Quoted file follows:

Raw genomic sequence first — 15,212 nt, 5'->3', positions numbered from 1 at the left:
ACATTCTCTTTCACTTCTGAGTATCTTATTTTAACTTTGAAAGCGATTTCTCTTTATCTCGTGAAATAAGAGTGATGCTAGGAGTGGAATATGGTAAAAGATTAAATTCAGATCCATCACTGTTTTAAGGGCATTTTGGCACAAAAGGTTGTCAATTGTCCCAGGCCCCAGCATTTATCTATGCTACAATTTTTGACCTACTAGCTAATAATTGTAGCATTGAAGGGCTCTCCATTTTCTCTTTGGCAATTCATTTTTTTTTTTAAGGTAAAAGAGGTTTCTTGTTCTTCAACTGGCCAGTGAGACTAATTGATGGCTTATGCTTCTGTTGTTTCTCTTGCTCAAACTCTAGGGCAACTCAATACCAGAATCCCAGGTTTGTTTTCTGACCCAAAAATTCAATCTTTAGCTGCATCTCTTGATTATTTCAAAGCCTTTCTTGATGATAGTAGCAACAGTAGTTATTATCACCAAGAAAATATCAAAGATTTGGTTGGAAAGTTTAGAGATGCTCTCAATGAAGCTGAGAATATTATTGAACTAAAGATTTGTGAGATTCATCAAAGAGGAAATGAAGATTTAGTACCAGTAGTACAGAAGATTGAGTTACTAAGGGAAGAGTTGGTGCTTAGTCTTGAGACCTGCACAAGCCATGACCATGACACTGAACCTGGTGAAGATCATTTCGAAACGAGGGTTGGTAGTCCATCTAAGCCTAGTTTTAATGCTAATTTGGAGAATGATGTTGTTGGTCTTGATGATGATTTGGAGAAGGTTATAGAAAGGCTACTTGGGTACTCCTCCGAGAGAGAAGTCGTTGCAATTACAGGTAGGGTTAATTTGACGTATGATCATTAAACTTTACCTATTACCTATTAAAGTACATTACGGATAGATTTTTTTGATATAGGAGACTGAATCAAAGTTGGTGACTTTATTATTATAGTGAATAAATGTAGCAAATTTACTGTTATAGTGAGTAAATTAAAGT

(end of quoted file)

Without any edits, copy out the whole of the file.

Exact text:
Raw genomic sequence first — 15,212 nt, 5'->3', positions numbered from 1 at the left:
ACATTCTCTTTCACTTCTGAGTATCTTATTTTAACTTTGAAAGCGATTTCTCTTTATCTCGTGAAATAAGAGTGATGCTAGGAGTGGAATATGGTAAAAGATTAAATTCAGATCCATCACTGTTTTAAGGGCATTTTGGCACAAAAGGTTGTCAATTGTCCCAGGCCCCAGCATTTATCTATGCTACAATTTTTGACCTACTAGCTAATAATTGTAGCATTGAAGGGCTCTCCATTTTCTCTTTGGCAATTCATTTTTTTTTTTAAGGTAAAAGAGGTTTCTTGTTCTTCAACTGGCCAGTGAGACTAATTGATGGCTTATGCTTCTGTTGTTTCTCTTGCTCAAACTCTAGGGCAACTCAATACCAGAATCCCAGGTTTGTTTTCTGACCCAAAAATTCAATCTTTAGCTGCATCTCTTGATTATTTCAAAGCCTTTCTTGATGATAGTAGCAACAGTAGTTATTATCACCAAGAAAATATCAAAGATTTGGTTGGAAAGTTTAGAGATGCTCTCAATGAAGCTGAGAATATTATTGAACTAAAGATTTGTGAGATTCATCAAAGAGGAAATGAAGATTTAGTACCAGTAGTACAGAAGATTGAGTTACTAAGGGAAGAGTTGGTGCTTAGTCTTGAGACCTGCACAAGCCATGACCATGACACTGAACCTGGTGAAGATCATTTCGAAACGAGGGTTGGTAGTCCATCTAAGCCTAGTTTTAATGCTAATTTGGAGAATGATGTTGTTGGTCTTGATGATGATTTGGAGAAGGTTATAGAAAGGCTACTTGGGTACTCCTCCGAGAGAGAAGTCGTTGCAATTACAGGTAGGGTTAATTTGACGTATGATCATTAAACTTTACCTATTACCTATTAAAGTACATTACGGATAGATTTTTTTGATATAGGAGACTGAATCAAAGTTGGTGACTTTATTATTATAGTGAATAAATGTAGCAAATTTACTGTTATAGTGAGTAAATTAAAGT